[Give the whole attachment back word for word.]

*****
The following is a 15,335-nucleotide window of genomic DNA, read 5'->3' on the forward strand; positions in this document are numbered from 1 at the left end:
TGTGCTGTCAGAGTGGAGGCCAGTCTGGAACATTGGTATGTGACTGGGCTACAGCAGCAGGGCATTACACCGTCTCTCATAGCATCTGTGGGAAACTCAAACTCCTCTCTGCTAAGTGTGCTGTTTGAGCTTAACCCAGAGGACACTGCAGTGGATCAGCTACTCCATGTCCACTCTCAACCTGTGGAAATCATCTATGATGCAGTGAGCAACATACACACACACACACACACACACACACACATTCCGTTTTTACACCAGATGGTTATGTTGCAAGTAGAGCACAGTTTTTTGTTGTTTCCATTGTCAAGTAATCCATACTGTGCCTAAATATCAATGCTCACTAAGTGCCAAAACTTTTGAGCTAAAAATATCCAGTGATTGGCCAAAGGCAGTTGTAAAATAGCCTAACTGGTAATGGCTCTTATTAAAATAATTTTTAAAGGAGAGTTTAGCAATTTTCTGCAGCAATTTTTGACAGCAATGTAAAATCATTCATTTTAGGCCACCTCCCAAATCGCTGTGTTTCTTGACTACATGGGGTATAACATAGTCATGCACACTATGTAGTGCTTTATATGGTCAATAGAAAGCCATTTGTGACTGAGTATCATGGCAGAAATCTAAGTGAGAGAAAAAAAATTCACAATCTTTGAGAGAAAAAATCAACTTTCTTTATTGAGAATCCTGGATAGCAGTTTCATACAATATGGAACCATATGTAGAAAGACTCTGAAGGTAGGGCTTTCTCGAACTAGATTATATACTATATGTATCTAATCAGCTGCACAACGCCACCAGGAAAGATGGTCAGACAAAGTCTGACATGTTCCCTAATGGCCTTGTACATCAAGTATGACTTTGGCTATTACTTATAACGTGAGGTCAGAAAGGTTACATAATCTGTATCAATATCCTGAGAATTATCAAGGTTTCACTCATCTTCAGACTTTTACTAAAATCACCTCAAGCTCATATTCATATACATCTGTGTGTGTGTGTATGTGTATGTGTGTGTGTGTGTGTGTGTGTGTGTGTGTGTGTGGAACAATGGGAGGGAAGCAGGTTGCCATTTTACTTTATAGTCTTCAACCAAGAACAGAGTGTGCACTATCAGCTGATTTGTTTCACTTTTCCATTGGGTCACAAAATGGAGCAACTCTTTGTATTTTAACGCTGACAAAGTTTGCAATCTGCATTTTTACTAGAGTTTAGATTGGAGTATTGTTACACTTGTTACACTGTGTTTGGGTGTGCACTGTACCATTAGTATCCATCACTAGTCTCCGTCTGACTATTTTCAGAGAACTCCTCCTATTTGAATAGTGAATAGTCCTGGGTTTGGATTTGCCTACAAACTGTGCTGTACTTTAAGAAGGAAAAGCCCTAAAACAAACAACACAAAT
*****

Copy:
The following is a 15,335-nucleotide window of genomic DNA, read 5'->3' on the forward strand; positions in this document are numbered from 1 at the left end:
TGTGCTGTCAGAGTGGAGGCCAGTCTGGAACATTGGTATGTGACTGGGCTACAGCAGCAGGGCATTACACCGTCTCTCATAGCATCTGTGGGAAACTCAAACTCCTCTCTGCTAAGTGTGCTGTTTGAGCTTAACCCAGAGGACACTGCAGTGGATCAGCTACTCCATGTCCACTCTCAACCTGTGGAAATCATCTATGATGCAGTGAGCAACATACACACACACACACACACACACACACACATTCCGTTTTTACACCAGATGGTTATGTTGCAAGTAGAGCACAGTTTTTTGTTGTTTCCATTGTCAAGTAATCCATACTGTGCCTAAATATCAATGCTCACTAAGTGCCAAAACTTTTGAGCTAAAAATATCCAGTGATTGGCCAAAGGCAGTTGTAAAATAGCCTAACTGGTAATGGCTCTTATTAAAATAATTTTTAAAGGAGAGTTTAGCAATTTTCTGCAGCAATTTTTGACAGCAATGTAAAATCATTCATTTTAGGCCACCTCCCAAATCGCTGTGTTTCTTGACTACATGGGGTATAACATAGTCATGCACACTATGTAGTGCTTTATATGGTCAATAGAAAGCCATTTGTGACTGAGTATCATGGCAGAAATCTAAGTGAGAGAAAAAAAATTCACAATCTTTGAGAGAAAAAATCAACTTTCTTTATTGAGAATCCTGGATAGCAGTTTCATACAATATGGAACCATATGTAGAAAGACTCTGAAGGTAGGGCTTTCTCGAACTAGATTATATACTATATGTATCTAATCAGCTGCACAACGCCACCAGGAAAGATGGTCAGACAAAGTCTGACATGTTCCCTAATGGCCTTGTACATCAAGTATGACTTTGGCTATTACTTATAACGTGAGGTCAGAAAGGTTACATAATCTGTATCAATATCCTGAGAATTATCAAGGTTTCACTCATCTTCAGACTTTTACTAAAATCACCTCAAGCTCATATTCATATACATCTGTGTGTGTGTGTATGTGTATGTGTGTGTGTGTGTGTGTGTGTGTGTGTGTGTGTGGAACAATGGGAGGGAAGCAGGTTGCCATTTTACTTTATAGTCTTCAACCAAGAACAGAGTGTGCACTATCAGCTGATTTGTTTCACTTTTCCATTGGGTCACAAAATGGAGCAACTCTTTGTATTTTAACGCTGACAAAGTTTGCAATCTGCATTTTTACTAGAGTTTAGATTGGAGTATTGTTACACTTGTTACACTGTGTTTGGGTGTGCACTGTACCATTAGTATCCATCACTAGTCTCCGTCTGACTATTTTCAGAGAACTCCTCCTATTTGAATAGTGAATAGTCCTGGGTTTGGATTTGCCTACAAACTGTGCTGTACTTTAAGAAGGAAAAGCCCTAAAACAAACAACACAAAT